Mr. Trump has long been obsessed with loyalty, a view only exacerbated by his impeachment and the various investigations over the last three years that have convinced him that he is surrounded by a deep-state enemy within that is leaking, lying and sabotaging his presidency.
He has also been frustrated by the decision-making process of government, aggravated at competing centers of power that have shaped the modern presidency but have, in his view, hindered his ability to enact policies.
With a more loyal team in place, he hopes to make more progress on initiatives that have been slow-walked by institutional inertia or resistance like tougher rules on trade and immigration. But it could mean less dissent and less open debate with surviving officials fearing the loss of their jobs if they are seen as stepping out of line.
From the beginning, his administration has been a turnstile of people who fall in and out of favor with the president. Including those with “acting” designations, he is on his third chief of staff, his fourth national security adviser, his fourth defense secretary, his fifth secretary of homeland security, his sixth deputy national security adviser and his seventh communications director.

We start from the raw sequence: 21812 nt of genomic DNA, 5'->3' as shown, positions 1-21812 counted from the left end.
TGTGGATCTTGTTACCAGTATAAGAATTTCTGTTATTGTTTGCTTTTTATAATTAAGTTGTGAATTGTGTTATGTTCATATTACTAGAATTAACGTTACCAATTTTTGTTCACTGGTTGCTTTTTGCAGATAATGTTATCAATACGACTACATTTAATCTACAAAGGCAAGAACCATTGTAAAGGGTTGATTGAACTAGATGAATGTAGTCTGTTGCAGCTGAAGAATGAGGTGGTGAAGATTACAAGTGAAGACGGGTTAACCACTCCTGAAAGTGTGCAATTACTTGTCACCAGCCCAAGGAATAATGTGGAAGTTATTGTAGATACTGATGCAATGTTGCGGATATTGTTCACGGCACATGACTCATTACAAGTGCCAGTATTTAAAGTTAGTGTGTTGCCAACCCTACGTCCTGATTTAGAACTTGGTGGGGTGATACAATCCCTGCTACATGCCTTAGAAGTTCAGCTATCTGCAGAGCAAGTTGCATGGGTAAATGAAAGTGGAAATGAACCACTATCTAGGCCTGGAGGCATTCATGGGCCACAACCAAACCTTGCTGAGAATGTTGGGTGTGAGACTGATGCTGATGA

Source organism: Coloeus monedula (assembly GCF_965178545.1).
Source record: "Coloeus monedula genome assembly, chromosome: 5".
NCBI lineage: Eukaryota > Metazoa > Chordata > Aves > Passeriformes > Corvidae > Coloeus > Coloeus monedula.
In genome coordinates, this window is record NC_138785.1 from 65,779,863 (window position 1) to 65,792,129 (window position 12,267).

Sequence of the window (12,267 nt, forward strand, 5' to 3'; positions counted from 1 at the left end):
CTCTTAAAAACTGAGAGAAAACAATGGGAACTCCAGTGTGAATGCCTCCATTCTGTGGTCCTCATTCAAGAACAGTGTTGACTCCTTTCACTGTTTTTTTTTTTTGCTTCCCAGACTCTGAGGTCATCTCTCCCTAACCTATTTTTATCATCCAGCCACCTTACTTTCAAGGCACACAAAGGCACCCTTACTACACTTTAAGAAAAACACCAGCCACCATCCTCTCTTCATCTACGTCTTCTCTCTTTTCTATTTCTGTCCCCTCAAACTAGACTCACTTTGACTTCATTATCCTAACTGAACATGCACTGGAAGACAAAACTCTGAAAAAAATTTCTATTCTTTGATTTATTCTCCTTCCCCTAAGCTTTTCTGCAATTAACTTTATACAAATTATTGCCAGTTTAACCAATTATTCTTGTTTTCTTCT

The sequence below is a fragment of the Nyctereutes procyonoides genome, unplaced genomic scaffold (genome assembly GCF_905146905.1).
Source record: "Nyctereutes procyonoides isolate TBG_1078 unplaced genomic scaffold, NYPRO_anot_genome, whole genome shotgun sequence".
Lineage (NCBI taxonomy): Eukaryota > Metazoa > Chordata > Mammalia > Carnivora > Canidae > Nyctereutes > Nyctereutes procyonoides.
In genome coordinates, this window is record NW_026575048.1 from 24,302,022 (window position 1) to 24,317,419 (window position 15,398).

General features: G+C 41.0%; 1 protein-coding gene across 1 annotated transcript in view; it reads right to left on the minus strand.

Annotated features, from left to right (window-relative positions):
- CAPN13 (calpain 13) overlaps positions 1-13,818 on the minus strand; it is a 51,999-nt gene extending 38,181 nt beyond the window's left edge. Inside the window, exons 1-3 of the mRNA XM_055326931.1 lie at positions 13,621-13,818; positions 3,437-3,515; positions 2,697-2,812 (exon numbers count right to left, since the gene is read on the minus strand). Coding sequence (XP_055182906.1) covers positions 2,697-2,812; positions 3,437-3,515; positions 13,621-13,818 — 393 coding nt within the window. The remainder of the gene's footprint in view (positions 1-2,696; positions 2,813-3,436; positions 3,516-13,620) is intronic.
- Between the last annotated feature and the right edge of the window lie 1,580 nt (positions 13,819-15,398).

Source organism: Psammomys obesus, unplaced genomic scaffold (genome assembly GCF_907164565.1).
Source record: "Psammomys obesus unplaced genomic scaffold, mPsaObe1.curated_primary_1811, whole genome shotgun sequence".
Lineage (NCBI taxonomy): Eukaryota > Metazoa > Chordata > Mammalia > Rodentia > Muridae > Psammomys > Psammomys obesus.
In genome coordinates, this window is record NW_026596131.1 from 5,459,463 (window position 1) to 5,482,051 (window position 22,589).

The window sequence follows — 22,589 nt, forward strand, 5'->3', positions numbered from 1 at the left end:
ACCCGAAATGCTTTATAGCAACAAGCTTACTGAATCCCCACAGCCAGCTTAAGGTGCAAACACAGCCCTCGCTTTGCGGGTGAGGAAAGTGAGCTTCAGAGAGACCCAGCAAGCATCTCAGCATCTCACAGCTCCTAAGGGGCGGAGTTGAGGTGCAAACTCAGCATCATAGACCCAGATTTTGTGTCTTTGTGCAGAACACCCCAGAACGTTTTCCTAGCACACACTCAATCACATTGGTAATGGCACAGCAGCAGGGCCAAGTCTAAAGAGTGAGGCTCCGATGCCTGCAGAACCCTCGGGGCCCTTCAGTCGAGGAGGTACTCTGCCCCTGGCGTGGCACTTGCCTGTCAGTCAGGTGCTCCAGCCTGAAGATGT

According to data compiled by Kathryn Dunn Tenpas, a senior fellow at the Brookings Institution, turnover among what she calls Mr. Trump’s “A team,” meaning his senior staff, has hit 82 percent, more in three years than any of the previous five presidents saw in their first four years. Moreover, the Trump administration has been notable for a high level of serial turnover, with 38 percent of the top positions replaced more than once.
“Many key departments and White House entities have been hollowed out,” Ms. Tenpas said. The president has thus been left with acting officials in many key areas. “He seems completely unbothered,” she said. “He claims that actings give him flexibility, but fails to see that temporary leaders cannot advance his policies nearly as well as a Senate-confirmed appointee who has the stature and all the powers to do so.”
While some of the reliance on acting officials owes to a dysfunctional Senate confirmation process, Mr. Trump seems to prefer to keep senior advisers on edge as to whether they will keep their job. Mick Mulvaney, his acting White House chief of staff, a position that does not require Senate confirmation, is finishing his 14th month with an “acting” in front of his title for no reason that has ever been publicly articulated and he may be forced out without ever having been granted the full title.